Library rental fees take from the needy and give to the greedy
Sent to the Atlantic, July 22
Barry Greenfield suggests that public libraries charge public library patrons a "rental fee." (July 21). Much of this would have to come from low-income patrons: Research in library services shows that members of high-poverty families are more likely to use the public library than members of higher-income families, a tendency that is more pronounced when times get hard. The library is often their primary source of books and the only way they can access the internet.
If we accept Greenfield's suggestion and charge 50 cents per item, this would raise about one billion dollars per year, less than 01 percent of what we pay in taxes annually. General Electric had pre-tax earnings of 10 billion and paid no tax in 2010 (NY Times, March 25, 2010). GE's fair share would greatly exceed the total raised through rental fees.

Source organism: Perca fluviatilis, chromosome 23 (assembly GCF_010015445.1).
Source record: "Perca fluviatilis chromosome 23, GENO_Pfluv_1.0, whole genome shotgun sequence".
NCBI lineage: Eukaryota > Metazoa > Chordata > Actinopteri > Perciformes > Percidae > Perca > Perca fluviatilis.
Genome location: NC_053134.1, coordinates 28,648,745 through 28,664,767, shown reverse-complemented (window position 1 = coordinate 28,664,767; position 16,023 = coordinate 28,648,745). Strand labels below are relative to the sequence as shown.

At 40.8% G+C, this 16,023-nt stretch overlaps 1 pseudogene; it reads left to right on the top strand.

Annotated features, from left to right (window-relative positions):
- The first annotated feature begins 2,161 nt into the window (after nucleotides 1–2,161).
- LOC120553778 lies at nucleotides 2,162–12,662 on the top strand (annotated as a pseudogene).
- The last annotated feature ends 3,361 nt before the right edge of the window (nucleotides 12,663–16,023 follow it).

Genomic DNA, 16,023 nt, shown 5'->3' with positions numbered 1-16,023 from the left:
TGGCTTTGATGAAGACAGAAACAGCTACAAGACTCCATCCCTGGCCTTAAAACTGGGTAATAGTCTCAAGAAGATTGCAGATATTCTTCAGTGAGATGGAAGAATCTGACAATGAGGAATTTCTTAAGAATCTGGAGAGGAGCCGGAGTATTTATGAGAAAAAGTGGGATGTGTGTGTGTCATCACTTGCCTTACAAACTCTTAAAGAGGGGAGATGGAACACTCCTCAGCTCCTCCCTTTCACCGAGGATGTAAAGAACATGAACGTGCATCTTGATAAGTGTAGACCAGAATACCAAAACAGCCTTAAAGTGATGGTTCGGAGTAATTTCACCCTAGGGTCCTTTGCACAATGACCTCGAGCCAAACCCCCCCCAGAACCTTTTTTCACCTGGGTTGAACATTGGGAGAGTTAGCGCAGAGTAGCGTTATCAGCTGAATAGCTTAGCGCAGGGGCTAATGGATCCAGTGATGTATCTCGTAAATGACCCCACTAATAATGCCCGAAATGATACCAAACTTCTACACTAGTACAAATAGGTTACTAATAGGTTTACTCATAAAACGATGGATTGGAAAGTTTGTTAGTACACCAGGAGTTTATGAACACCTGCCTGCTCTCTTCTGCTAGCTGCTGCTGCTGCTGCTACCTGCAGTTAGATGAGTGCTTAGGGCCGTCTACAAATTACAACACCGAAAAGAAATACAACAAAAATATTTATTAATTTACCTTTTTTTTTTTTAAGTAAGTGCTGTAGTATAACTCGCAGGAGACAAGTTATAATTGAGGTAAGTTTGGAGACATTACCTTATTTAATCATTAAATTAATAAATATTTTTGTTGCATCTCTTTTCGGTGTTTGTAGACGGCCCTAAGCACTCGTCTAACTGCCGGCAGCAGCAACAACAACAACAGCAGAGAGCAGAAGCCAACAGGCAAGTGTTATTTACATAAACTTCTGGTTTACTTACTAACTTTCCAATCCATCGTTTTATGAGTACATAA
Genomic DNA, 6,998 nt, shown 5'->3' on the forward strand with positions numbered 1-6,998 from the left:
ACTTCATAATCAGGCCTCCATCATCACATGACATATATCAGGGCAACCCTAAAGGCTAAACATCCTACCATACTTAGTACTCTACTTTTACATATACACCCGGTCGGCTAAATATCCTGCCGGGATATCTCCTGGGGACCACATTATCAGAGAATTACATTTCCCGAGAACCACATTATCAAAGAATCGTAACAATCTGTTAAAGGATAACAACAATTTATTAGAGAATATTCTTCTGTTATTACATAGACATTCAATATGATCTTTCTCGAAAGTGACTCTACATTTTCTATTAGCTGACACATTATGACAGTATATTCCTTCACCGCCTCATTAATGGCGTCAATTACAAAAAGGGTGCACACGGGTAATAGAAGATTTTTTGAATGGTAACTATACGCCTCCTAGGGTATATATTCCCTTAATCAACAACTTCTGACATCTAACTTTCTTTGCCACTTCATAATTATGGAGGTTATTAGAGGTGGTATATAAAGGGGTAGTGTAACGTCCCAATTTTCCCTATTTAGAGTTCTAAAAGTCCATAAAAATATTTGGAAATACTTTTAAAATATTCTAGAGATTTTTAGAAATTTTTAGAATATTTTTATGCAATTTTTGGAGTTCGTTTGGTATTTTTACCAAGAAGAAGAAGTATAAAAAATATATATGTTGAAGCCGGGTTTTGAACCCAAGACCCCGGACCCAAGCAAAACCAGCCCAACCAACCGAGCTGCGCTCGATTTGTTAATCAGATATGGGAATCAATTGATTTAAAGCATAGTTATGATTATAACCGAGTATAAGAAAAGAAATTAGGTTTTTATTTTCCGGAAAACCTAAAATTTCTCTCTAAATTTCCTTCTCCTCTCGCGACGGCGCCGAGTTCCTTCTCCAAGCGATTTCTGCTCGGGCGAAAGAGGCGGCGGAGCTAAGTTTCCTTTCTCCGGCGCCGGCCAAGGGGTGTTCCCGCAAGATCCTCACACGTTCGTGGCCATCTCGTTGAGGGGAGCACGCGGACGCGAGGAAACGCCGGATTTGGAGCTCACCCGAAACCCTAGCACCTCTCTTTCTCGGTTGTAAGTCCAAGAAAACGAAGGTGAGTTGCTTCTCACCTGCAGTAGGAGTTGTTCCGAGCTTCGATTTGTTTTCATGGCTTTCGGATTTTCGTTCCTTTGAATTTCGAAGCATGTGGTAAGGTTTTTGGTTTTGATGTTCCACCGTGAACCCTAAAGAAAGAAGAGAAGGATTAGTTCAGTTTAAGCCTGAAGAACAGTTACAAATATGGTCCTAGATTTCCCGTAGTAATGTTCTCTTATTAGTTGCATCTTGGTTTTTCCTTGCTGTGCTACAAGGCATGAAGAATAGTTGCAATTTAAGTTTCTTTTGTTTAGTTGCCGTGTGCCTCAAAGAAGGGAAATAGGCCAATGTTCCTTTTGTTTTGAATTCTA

Greenfield's plan takes from the needy and gives to the greedy, a bad idea especially when public libraries clearly help the needy become less needy.
Professor Emeritus, University of Southern California
Sources: .01 percent. Total library circulation in 2008 about 2 billion items: http://www.ala.org/ala/professionalresources/libfactsheets/alalibraryfactsheet06.cfm
US total income tax revenue = 1.5 trillion: http://www.usgovernmentrevenue.com/
Library use and poverty: Becker, Samantha, Michael D. Crandall, Karen E. Fisher, Bo Kinney, Carol Landry, and Anita Rocha. (2010). Opportunity for All: How the American Public Benefits from Internet Access at U.S. Libraries. (IMLS-2010-RES-01). Institute of Museum and Library Services. Washington, D.C.